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Is there an easier way to clear brambles that grow through shrubs?

  • Is there an easier way to clear brambles that grow through shrubs?

We have inherited a number of shrubs that have brambles growing up through the centre of them. Is climbing in and cutting the brambles at the base the only way to tackle these? It's a horrible and difficult job, particularly when the shrub is prickly too. It also does not get rid of them, and you do not see the new bramble shoot until it emerges again out of the top or side of the shrub, by which time it is well re-established.

Comments (3)

  1. Grower

    Good Earth Gardens

    I see you have a Berberis which can give a nasty scratch! Make sure you wear gauntlet gloves and long shirt sleeves and follow the bramble to where it emerges. If you have a trusty helper they could hold the branches of the shrub back for you. Then dig out as much root as you can, preferably all of it, preferably using a mattock if you have room to give it a good swing, or a spade/fork if not. If any of the shrubs are smaller, one option could be to dig them up, remove the brambles and replant.

  2. Grower

    Peter Stubbs

    Thank you. This would certainly work for brambles near the edge of the shrubs, but the shrubs are large - up to 2m spread - and swinging a mattock at the ones in the centre would be impossible even with a helper.

    I was wondering whether applying something like Round Up to the leaves of the bramble would take the weedkiller down into the roots of the bramble and finish it for good. Or are brambles too tough? Or would it finish off the shrub too?

    Digging the whole lot up would of course work, but that's a huge job!

  3. Grower

    Good Earth Gardens

    Hi Peter, yes it would be certainly easier to use a glyphosate herbicide, such as Roundup, although for tough brambles you may need to make repeated applications. It would only kill the bramble, as long as you don't get any on the leaves of the berberis.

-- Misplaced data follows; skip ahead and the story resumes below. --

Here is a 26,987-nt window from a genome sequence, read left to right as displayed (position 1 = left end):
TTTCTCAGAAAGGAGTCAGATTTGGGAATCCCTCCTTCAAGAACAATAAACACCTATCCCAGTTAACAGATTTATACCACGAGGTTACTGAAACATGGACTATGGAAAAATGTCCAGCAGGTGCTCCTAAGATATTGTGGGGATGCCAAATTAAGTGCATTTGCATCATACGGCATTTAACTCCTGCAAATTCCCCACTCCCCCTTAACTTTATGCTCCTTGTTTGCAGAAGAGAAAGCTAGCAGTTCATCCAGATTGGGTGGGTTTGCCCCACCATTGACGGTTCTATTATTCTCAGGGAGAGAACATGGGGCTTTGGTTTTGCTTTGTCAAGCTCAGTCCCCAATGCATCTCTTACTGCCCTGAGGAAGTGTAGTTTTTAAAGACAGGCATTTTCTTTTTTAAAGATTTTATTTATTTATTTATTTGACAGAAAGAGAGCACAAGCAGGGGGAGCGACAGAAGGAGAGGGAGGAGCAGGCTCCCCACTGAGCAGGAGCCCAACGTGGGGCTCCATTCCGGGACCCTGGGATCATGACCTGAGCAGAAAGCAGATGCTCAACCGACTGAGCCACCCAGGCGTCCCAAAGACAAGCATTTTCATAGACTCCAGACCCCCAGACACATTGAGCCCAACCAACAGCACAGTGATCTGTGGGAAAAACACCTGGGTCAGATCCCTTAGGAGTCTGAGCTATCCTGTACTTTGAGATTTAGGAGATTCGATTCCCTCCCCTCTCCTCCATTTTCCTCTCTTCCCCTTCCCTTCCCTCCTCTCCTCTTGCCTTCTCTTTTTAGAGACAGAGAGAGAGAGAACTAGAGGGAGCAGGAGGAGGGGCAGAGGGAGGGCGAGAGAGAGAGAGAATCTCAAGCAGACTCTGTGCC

I personally wouldn't recommend using glyphosate because of its toxicity to amphibians, i.e. the frogs who I hope will be eating my slugs!

    There are also peer reviewed studies which suggests glyphosate could:

    "Increase[s] a root fungi problem
    Immobilize manganese, an essential plant micronutrient
    [Can] be toxic to rhizobia, an important bacterium that fixes nitrogen
    [Can] persist in soil and contaminate groundwater."

    (Taken from the Soil Association's blog http://www.soilassociation.org/blogs/latestblog/article/174/grappling-with-roundup).

    I can see that sometimes, as a one-off, using glyphosate can really be the best thing to do, but if more people knew the effects of its use (and not just the company spin) perhaps they would be more cautious about whether they used it.

    Also, Monsanto, the company who make Roundup, do not have a great reputation for the way it has treated farmers around the world, which influences my view of them:

    India http://www.globalresearch.ca/the-seeds-of-suicide-how-monsanto-destroys-farming/5329947

    Brazil http://rt.com/news/monsanto-brazil-seed-soy-908/

    South Africa http://www.globalresearch.ca/monsanto-ad-banned-in-south-africa-due-to-deceptive-gmo-messaging/5375221

    I hope that helps.


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